Tag Archives: organization

A Reappropriation of Übernote

Nest van een Rietgors by carpreolus

Key Features

Übernote is a data and task management resource that can be used as a website, in conjunction with a Firefox toolbar app and/or a mobile web browser. From an information literacy perspective, Übernote aids information gathering in terms of organisation, storage and retrieval.

Once users (teachers or students) have located a resource, they can bookmark the webpage to their Übernote account as an online web note (OWN). Users can tag to further organise their OWNs and  include notes to further describe and evaluate the website.  Users can email and share their OWN and multiple users can collaboratively edit bookmark, tag, and/or share the same OWN. Alternatively, anyone can add OWNs to an account by knowing the Übernote account direct email address; particularly good for when users are browsing the web on your mobile and want to follow up later.

Potential & Recommendation

This reflection will move beyond the stereotypical use of Übernote. Instead, by thinking of the need for organisation in learning, teachers could re-appropriate Übernote as a simplified course management system (CMS). In terms of information management, users can easily save webpages as OWNs with descriptions from their Internet or mobile web browsers. The use of tags gives the OWNs structure. They could be ordered chronologically, thematically or by purpose (e.g. learning strategy OWNs). Übernote needs supplements for other CMS features like discussion forums, email and grade reporting facilities. Depending on implementation, use of Übernote for these faculties may seem a little forced as Übernote does not function historically in these ways.

Übernote could also be used in pair/group online project-based learning and this is where the communication and collaboration for information management would be aided. As described above, the main feature of Übernote is the bookmarking of webpages. If students were to use one Übernote account to collect OWNs, then students could make specific notes in each OWN to describe, analyse, reflect on, and/or evaluate the webpage. By annotating, they remember which important parts of the webpage and justify why they included this OWN in the group’s project. The Übernote account becomes a collection point, collaboration is channeled and centralised as the information remains online readily accessible. Students could even start formulating ideas or selecting key ideas by collaboratively writing within each OWN just like they would in a wiki or collaborative online word document.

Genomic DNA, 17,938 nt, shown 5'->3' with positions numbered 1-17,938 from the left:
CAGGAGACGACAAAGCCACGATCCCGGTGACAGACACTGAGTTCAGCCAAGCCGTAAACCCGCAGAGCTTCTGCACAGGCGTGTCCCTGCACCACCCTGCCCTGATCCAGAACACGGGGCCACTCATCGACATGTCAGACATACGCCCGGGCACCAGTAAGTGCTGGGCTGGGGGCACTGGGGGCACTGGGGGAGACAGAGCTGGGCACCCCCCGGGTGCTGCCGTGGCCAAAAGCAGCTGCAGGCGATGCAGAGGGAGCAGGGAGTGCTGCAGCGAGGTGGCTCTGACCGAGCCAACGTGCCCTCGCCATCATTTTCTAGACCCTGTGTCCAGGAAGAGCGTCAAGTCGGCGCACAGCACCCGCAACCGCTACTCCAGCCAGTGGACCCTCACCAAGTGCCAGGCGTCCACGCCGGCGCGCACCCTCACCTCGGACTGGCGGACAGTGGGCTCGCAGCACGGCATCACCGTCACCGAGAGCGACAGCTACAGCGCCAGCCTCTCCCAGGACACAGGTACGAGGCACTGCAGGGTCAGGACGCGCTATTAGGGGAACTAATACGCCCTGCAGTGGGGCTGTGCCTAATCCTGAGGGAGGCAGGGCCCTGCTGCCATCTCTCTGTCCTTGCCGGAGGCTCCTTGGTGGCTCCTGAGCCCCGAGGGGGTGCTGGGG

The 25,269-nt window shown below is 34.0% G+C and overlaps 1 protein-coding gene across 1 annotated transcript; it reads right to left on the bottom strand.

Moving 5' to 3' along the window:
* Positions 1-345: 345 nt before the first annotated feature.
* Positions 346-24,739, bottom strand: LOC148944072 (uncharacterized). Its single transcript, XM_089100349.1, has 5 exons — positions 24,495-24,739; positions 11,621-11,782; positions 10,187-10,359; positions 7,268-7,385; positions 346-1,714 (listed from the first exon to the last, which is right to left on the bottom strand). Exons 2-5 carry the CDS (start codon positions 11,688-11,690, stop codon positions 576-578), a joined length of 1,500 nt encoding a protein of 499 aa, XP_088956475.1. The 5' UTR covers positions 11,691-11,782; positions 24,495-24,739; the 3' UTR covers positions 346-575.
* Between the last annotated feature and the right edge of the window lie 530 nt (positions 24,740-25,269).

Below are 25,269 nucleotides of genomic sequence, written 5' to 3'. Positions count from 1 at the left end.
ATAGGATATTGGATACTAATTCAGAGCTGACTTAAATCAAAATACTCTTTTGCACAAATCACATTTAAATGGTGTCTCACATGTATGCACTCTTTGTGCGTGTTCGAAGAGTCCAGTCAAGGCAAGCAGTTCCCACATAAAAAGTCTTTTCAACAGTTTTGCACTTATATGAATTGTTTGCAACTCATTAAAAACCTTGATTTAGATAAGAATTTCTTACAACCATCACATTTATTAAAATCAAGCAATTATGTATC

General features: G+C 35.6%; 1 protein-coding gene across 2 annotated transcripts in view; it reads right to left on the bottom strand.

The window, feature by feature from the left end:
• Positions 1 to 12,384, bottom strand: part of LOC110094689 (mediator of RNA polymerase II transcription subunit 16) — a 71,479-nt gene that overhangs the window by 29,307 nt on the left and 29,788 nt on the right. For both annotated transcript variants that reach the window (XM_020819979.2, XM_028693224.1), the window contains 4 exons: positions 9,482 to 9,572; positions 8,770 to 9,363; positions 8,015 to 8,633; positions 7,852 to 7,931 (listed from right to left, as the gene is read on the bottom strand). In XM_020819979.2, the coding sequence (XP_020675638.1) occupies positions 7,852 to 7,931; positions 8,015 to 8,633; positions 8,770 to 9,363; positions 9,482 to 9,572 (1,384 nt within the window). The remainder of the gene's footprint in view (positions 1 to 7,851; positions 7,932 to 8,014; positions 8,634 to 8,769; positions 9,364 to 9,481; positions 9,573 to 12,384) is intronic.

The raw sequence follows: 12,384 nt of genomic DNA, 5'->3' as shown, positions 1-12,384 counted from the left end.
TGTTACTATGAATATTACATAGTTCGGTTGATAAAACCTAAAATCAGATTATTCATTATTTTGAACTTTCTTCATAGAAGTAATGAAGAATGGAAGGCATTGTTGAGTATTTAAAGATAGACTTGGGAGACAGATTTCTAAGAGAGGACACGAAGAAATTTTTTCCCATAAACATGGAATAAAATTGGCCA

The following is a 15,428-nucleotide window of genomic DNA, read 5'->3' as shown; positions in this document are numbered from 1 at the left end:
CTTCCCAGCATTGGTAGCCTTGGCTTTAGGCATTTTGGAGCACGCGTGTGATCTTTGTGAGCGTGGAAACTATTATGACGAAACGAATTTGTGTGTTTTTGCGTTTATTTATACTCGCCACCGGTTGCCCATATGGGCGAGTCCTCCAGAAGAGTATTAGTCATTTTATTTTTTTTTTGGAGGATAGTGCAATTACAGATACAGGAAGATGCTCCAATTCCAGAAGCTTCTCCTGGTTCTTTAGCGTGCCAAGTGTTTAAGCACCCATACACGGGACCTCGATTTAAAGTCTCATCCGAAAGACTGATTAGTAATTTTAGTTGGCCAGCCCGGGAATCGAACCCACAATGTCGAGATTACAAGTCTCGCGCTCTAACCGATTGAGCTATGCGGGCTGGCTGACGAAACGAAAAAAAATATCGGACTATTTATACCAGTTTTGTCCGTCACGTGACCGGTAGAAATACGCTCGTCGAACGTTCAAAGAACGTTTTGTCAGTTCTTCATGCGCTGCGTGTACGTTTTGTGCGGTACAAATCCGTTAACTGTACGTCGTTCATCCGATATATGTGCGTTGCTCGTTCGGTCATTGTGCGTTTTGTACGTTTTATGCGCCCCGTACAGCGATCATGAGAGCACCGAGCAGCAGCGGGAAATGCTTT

The idea that Übernote can be reappropriated to a CMS is one that relies on teacher creativity to bring together all the resources into one media: an Übernote account with many OWNs. Users could also integrate other websites into the CMS design and improve the concept. Übernote does not allow users to upload documents directly to it, but one could use a document handling website like Scribd and then integrate it through OWNs. Within this socio-constructivist perspective, Übernote’s features are used as tools to facilitate organisation, communication and collaboration in learning. However, careful planning and creation of the information management space is needed. Student’s digital fluency levels must be analysed as the ability in a CMS may be outside students’ experience. Offering transactional control, the process of transferring more control to students, of Ubernote must be negotiated, taught and learnt (Costello, 2009). This re-appropriation will fit better with secondary students’ course content, activity type (project-based learning) and capabilities.


Costello, E. (2009, 27-28 August). Teaching and Participatory Media. Paper presented at the Fifth International Conference of the All-Ireland Society for Higher Education, Maynooth, Ireland.

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The AE Inspired Series: Professional Development

The AE Inspired Series 01: Professional Development

by Boahang911